Local transmission of dengue was recognised in 2 suburbs of Townsville in late October to early November. The serotypes were soon identified as type 1, and genotyping subsequently confirmed that serotype 1 viruses from the 2 suburbs were identical. During the outbreak investigation a 64-year-old man, who had become ill a day after returning from Timor-Leste in late September, was recognised. He saw a local medical practitioner 5 days after the onset; the practitioner diagnosed an influenza-like illness but did not consider dengue. The man had very strong links to cases in the 2 suburbs, and was subsequently shown to have had a secondary dengue infection, but his infecting serotype could not be identified. The outbreak consisted of a total of 10 cases and lasted 7 weeks (as of the end of 2009).

The median delay between the initial medical consultation in north Queensland and the notification of the cases to the local Public Health Unit was 3 days, with a range between 0 (when the notification occurred on the same day as the consultation) and 61 days (this importation was only recognised retrospectively during the investigation of an outbreak; see above). It is encouraging that the timeliness of the notifications has improved when compared with that documented in 31 importations into north Queensland over a decade ago (Table 3).1 The improvement is probably mainly due to increased awareness among local medical practitioners, but the recent introduction of NS1 antigen testing (which is particularly useful early in the illness5) at the 2 main hospital laboratories in north Queensland may also have contributed.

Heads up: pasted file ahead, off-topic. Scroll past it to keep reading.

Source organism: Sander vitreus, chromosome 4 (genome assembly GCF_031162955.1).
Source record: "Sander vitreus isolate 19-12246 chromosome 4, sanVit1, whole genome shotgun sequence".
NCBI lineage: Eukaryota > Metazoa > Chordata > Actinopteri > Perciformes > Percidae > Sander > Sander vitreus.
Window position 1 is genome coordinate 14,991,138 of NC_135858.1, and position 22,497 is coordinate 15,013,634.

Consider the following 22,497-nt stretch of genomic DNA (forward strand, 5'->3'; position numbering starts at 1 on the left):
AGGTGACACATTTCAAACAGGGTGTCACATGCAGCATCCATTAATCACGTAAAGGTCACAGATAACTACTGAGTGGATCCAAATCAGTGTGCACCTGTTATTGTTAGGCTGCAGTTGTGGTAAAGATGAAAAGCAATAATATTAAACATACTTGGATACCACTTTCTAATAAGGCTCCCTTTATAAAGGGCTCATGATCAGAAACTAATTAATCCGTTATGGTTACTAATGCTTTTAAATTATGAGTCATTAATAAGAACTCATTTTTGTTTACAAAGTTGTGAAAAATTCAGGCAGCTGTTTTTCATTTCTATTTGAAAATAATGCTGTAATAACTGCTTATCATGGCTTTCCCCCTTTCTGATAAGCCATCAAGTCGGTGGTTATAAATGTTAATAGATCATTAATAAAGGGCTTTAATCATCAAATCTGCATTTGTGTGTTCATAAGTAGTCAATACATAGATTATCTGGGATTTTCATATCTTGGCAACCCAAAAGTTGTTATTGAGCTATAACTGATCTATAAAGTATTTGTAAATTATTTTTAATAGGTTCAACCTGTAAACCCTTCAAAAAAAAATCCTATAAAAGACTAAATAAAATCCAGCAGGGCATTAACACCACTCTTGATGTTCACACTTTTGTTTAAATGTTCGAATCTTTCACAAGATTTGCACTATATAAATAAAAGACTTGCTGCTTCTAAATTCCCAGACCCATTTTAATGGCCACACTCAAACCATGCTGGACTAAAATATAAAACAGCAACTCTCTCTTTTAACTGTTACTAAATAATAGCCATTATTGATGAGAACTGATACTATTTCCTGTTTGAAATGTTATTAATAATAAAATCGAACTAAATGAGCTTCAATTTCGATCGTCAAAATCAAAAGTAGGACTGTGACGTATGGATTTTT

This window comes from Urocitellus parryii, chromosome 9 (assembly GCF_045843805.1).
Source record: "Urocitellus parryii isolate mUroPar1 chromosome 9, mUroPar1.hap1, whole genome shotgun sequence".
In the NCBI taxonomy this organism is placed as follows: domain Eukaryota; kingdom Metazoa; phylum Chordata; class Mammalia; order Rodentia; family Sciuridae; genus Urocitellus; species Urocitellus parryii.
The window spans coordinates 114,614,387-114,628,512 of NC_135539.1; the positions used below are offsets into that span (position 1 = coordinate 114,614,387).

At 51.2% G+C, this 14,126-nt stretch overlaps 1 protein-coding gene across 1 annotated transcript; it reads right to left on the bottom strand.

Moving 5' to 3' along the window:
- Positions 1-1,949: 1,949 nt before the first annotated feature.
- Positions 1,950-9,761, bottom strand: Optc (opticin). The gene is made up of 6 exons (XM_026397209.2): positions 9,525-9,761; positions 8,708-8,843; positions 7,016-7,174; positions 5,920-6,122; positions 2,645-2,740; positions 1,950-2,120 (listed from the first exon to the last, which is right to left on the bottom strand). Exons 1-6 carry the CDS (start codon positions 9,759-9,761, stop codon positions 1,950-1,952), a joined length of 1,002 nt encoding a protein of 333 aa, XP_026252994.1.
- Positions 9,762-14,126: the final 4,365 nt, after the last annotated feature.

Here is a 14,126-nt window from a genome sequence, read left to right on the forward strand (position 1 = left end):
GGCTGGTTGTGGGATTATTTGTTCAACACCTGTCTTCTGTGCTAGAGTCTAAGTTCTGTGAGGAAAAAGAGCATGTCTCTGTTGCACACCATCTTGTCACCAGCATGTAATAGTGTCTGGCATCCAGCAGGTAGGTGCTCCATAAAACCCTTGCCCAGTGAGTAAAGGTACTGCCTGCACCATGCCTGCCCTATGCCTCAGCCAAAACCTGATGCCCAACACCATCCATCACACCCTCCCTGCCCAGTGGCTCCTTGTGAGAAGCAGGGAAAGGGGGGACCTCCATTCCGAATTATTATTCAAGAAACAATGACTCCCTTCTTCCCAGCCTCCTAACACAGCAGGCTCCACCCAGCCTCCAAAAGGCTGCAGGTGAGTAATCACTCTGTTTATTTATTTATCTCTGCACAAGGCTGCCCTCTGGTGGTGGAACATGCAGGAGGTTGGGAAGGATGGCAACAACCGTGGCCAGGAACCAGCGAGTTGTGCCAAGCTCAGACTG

Table 3: The timeliness of the notifications of the viraemic importations in the 1990s,1 compared to that in 2009

  December 1994 to November 1998
(n = 31)
(n = 28)
Median delay (days)
Notified on day of initial consultation
4 (13%)
6 (21%)
Notified within 48 hours of initial consultation
8 (26%)
11 (39%)
Notified within a week of initial notification
19 (61%)
24 (86%)

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Author details

Jeffrey N Hanna, Public Health Physician1

Ann R Richards, Public Health Nursing Officer1

Juliet V Esmonde, Public Health Nursing Officer1

Steven Donohue, Public Health Medical Officer2

Jan L Humphreys, Public Health Nursing Officer2

Alyssa T Pyke, Scientist3

Carmel T Taylor, Scientist3

1. Cairns Public Health Unit, Tropical Regional Services, Division of the Chief Health Officer, Queensland Health, Cairns, Queensland

2. Townsville Public Health Unit, Tropical Regional Services, Division of the Chief Health Officer, Queensland Health, Townsville, Queensland

3. Public Health Virology, Queensland Health Forensic and Scientific Services, Coopers Plains, Queensland

Corresponding author: Dr J Hanna, Cairns Public Health Unit, PO Box 1103, CAIRNS QLD 4870. Telephone: +61 7 4050 3600. Facsimile: +61 7 4019 6459. Email: Jeffrey_hanna AT

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1. Malcolm RL, Hanna JN, Phillips DA. The timeliness of notification of clinically suspected cases of dengue into north Queensland. Aust N Z J Public Health 1999;23(4):414–417.

2. Hanna JN, Ritchie SA. An apparent recent decline in importations of dengue from Papua New Guinea into north Queensland. Commun Dis Intell 2009;33(1):32–33.

3. World Health Organization. Dengue and dengue haemorrhagic fever. Factsheet no. 117, revised March 2009. Geneva, World Health Organization, 2009. Accessed December 2009. Available from:

4. Li DS, Liu W, Guigon A, Mostyn C, Grant R, Aaskov J. Rapid displacement of dengue virus type 1 by type 4, Pacific region, 2007–2009. Emerg Infect Dis 2010;16(1):123–125.

5. McBride WJ. Evaluation of dengue NS1 test kits for the diagnosis of dengue fever. Diagn Microbiol Infect Dis 2009;64(1):31–36.

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This issue - Vol 34 No 1, March 2010